Ukrainian evacuees wait for relocation as the sun goes down after crossing the Ukrainian-Romanian border in Siret, northern Romania
Videos and images of Ukrainians fleeing their country in search of safety have captured the hearts of many across the world.
Governments have been scrambling to ensure that Ukrainian refugees feel welcomed and as settled as possible in their new home away from home.
A Homes for Ukraine scheme was launched in the UK to rehome people coming in from Ukraine, with over 150,000 people said to have registered their interest since its launch on Thursday.
Belgian media have reported that the royal family will also open its doors to host three Ukrainian families at their royal residences by the end of April.
But there are some on the frontlines of the refugee crisis who have questioned the double standards of governments when it comes to hosting Ukrainians fleeing warzones.
After a civil war ravaged the place he once called home, Steve Ali became one of thousands to live in the Calais jungle. His memories of facing a very uncertain future then means he understands what many Ukrainians are experiencing today.
“I was in denial when I became a refugee, I never expected I would become a refugee”, he says.
But while Steve — who left his home back in Damascus in 2013 — laments the disparity between the warm welcome received by people coming in from Ukraine and the often hostile reception of African and Asian migrants, he says that the day Russia invaded was “a very dark day”.
He says that “if Ukrainian refugees didn’t receive the attention they’re receiving right now, I would’ve been feeling much worse.”
Being an asylum seeker for a lot of refugees is like being in a perpetual torturous lockdown, where you have no idea what’s going to happen.
But he also says seeing pictures of how warmly some Ukrainian refugees were welcomed by authorities is “upsetting”.
“While I think that it’s great the Ukrainian war crisis is receiving attention from the entire world, I think it also sheds some light on how other refugees from Asia and Africa are treated,” he said.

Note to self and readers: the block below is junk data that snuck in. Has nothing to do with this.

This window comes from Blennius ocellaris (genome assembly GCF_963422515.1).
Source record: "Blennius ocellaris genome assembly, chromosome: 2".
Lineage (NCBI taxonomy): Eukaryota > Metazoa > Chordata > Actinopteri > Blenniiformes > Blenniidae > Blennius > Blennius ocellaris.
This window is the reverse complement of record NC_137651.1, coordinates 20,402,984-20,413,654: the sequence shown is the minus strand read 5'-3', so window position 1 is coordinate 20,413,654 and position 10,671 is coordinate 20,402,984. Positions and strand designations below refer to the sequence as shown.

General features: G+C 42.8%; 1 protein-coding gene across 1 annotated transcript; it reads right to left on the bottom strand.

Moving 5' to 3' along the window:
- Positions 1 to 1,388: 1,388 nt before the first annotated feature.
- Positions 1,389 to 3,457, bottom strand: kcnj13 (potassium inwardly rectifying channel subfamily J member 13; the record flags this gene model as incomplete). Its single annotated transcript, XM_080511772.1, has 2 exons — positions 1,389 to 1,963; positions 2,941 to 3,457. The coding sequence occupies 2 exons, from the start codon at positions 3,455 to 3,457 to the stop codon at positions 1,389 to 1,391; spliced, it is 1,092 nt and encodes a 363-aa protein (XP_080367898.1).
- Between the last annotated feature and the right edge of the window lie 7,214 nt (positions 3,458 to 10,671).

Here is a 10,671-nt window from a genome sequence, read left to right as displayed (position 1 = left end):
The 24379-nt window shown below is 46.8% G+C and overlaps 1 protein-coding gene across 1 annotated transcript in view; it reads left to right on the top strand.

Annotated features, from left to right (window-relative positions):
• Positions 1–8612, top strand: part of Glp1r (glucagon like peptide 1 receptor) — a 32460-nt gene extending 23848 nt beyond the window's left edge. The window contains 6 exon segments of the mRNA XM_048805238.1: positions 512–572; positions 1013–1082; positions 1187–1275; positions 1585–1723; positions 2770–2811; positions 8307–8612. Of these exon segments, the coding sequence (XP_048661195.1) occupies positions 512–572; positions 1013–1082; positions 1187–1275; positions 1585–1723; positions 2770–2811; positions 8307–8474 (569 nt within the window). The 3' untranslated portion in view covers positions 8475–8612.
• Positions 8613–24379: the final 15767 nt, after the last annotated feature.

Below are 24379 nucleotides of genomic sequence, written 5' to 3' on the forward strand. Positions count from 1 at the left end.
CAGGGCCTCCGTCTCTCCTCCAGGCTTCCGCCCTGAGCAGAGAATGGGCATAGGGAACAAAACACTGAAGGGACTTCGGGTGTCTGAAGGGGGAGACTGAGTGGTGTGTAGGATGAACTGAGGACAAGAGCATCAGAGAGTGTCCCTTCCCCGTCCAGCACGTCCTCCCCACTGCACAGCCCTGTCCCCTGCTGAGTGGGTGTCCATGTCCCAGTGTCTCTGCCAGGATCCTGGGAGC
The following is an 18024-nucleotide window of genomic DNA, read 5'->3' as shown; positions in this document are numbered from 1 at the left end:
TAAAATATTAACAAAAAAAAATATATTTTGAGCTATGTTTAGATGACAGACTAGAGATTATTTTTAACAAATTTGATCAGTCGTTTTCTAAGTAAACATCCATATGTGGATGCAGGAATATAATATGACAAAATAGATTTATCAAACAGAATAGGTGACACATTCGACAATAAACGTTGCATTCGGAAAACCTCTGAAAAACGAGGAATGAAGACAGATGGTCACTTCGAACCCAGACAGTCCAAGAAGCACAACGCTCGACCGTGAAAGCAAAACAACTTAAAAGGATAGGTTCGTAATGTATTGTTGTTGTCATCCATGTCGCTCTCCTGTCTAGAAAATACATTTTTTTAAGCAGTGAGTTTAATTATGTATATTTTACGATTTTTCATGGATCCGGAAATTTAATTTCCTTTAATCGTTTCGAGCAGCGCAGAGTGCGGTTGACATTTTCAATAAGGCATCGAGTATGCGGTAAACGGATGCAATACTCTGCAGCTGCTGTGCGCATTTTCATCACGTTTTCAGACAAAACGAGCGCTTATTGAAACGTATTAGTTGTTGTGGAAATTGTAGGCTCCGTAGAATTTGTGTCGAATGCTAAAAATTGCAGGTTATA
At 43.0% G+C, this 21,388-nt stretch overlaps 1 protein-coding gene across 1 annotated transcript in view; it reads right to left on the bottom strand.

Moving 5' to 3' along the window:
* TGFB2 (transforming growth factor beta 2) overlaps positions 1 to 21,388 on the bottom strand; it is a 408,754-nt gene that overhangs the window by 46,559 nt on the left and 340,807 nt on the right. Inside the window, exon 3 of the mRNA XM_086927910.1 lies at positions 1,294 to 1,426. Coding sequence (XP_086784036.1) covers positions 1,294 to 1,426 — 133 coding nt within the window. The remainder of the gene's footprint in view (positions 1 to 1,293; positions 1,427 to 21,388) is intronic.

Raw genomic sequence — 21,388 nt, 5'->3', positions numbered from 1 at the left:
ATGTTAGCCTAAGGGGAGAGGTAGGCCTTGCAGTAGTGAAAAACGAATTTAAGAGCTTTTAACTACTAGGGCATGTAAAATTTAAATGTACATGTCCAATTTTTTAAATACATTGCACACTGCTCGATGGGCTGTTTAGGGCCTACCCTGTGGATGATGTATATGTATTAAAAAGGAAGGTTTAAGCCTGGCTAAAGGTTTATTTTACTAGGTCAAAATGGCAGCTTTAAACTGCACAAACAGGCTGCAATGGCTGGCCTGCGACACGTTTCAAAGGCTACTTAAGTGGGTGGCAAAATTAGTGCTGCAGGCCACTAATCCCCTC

In 2015, 1.3 million people sought asylum in Europe – which is fewer than half of the 3 million people to have fled Ukraine since the war began.
The UN Refugee Agency (UNHCR) estimate that over 40 million people from countries like Syria, Afghanistan, Yemen and Nigeria among many others are still “in need of humanitarian protection or assistance”.
‘Take reckoning from this’
Steve says that there is a need to point out the “disparities” in the way refugees are being treated by authorities upon arrival.
“This crisis is really heightening that racial disparity,” he said.
The UNHCR said in its mid-year trends report that as of mid-2021, there were 83,489 pending asylum cases in the UK and 3,968 stateless persons.
Recalling his own experiences as an asylum seeker, Steve says that “being an asylum seeker for a lot of refugees is like being in a perpetual torturous lockdown, where you have no idea what’s going to happen, you don’t know when your decision will come”.
For a lot of refugees in countries like the UK, many aren’t allowed to work whilst they wait for a decision to come regarding their application.
But in the EU, Ukrainian refugees have already received a temporary protected status which grants them access, school and work.
In comparison, the one million people mostly from Syria, who reached the shores of Europe were not granted the automatic protection status.
Steve, who has now built a life for himself in the UK as a jeweller, urges authorities to “take reckoning from this”.
“Seeing this happen to others that look like you, should prompt you to be more sympathetic,” he said.
The EU said on Friday that there were no double standards in the way Ukrainian refugees were treated in comparison to their counterparts from the Middle East.
Speaking to journalists in Istanbul, EU Commission Vice President Margaritis Schinas described the current humanitarian crisis as “unique” from a European perspective but explained that Syrians who fled their country had also had the opportunity to seek asylum on European soil.
“We will make sure that the protection we have offered [to Ukrainian refugees] becomes a universal principle in the EU,” said Schinas.
“The European Union will always be an asylum destination for those fleeing war or persecution, it cannot be otherwise. That is what defines us as Europeans,” he added.
Meanwhile, the number of Ukrainian refugees continues to rise with the UN warning that millions more may follow if the war continues.